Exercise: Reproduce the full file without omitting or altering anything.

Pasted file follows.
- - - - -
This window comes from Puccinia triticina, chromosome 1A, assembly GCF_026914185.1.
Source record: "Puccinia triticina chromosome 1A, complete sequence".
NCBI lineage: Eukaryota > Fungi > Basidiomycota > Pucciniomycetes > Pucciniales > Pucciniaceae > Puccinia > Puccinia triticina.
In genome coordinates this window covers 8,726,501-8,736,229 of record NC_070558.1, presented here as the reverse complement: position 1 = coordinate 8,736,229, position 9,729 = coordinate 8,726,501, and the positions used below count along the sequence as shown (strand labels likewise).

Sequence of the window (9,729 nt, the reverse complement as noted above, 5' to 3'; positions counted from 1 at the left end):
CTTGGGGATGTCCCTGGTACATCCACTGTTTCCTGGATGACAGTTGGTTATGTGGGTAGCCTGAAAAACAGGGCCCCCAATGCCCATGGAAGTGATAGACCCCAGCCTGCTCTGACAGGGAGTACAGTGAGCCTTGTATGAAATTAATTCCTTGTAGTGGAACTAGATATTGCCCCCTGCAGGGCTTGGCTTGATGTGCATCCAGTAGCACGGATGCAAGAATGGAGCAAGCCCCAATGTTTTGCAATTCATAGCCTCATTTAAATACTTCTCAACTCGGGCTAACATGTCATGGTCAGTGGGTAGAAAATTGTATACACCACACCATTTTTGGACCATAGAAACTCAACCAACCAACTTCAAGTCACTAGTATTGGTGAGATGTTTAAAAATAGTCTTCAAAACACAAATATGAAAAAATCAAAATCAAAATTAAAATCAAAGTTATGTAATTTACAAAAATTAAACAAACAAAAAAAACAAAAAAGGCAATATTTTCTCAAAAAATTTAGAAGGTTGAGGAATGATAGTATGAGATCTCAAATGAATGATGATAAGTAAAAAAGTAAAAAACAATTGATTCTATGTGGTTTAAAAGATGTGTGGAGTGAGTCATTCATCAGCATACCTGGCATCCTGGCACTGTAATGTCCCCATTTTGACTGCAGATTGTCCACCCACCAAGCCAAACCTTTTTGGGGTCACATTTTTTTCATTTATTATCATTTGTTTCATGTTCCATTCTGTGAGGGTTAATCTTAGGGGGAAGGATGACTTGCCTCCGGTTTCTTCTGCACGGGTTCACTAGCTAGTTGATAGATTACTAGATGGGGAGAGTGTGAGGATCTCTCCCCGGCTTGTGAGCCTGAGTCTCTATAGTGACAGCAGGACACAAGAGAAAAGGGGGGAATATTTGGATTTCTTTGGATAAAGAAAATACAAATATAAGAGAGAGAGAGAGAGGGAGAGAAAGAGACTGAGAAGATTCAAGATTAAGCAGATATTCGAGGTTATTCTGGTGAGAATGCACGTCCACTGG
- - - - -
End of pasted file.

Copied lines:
This window comes from Puccinia triticina, chromosome 1A, assembly GCF_026914185.1.
Source record: "Puccinia triticina chromosome 1A, complete sequence".
NCBI lineage: Eukaryota > Fungi > Basidiomycota > Pucciniomycetes > Pucciniales > Pucciniaceae > Puccinia > Puccinia triticina.
In genome coordinates this window covers 8,726,501-8,736,229 of record NC_070558.1, presented here as the reverse complement: position 1 = coordinate 8,736,229, position 9,729 = coordinate 8,726,501, and the positions used below count along the sequence as shown (strand labels likewise).

Sequence of the window (9,729 nt, the reverse complement as noted above, 5' to 3'; positions counted from 1 at the left end):
CTTGGGGATGTCCCTGGTACATCCACTGTTTCCTGGATGACAGTTGGTTATGTGGGTAGCCTGAAAAACAGGGCCCCCAATGCCCATGGAAGTGATAGACCCCAGCCTGCTCTGACAGGGAGTACAGTGAGCCTTGTATGAAATTAATTCCTTGTAGTGGAACTAGATATTGCCCCCTGCAGGGCTTGGCTTGATGTGCATCCAGTAGCACGGATGCAAGAATGGAGCAAGCCCCAATGTTTTGCAATTCATAGCCTCATTTAAATACTTCTCAACTCGGGCTAACATGTCATGGTCAGTGGGTAGAAAATTGTATACACCACACCATTTTTGGACCATAGAAACTCAACCAACCAACTTCAAGTCACTAGTATTGGTGAGATGTTTAAAAATAGTCTTCAAAACACAAATATGAAAAAATCAAAATCAAAATTAAAATCAAAGTTATGTAATTTACAAAAATTAAACAAACAAAAAAAACAAAAAAGGCAATATTTTCTCAAAAAATTTAGAAGGTTGAGGAATGATAGTATGAGATCTCAAATGAATGATGATAAGTAAAAAAGTAAAAAACAATTGATTCTATGTGGTTTAAAAGATGTGTGGAGTGAGTCATTCATCAGCATACCTGGCATCCTGGCACTGTAATGTCCCCATTTTGACTGCAGATTGTCCACCCACCAAGCCAAACCTTTTTGGGGTCACATTTTTTTCATTTATTATCATTTGTTTCATGTTCCATTCTGTGAGGGTTAATCTTAGGGGGAAGGATGACTTGCCTCCGGTTTCTTCTGCACGGGTTCACTAGCTAGTTGATAGATTACTAGATGGGGAGAGTGTGAGGATCTCTCCCCGGCTTGTGAGCCTGAGTCTCTATAGTGACAGCAGGACACAAGAGAAAAGGGGGGAATATTTGGATTTCTTTGGATAAAGAAAATACAAATATAAGAGAGAGAGAGAGAGGGAGAGAAAGAGACTGAGAAGATTCAAGATTAAGCAGATATTCGAGGTTATTCTGGTGAGAATGCACGTCCACTGG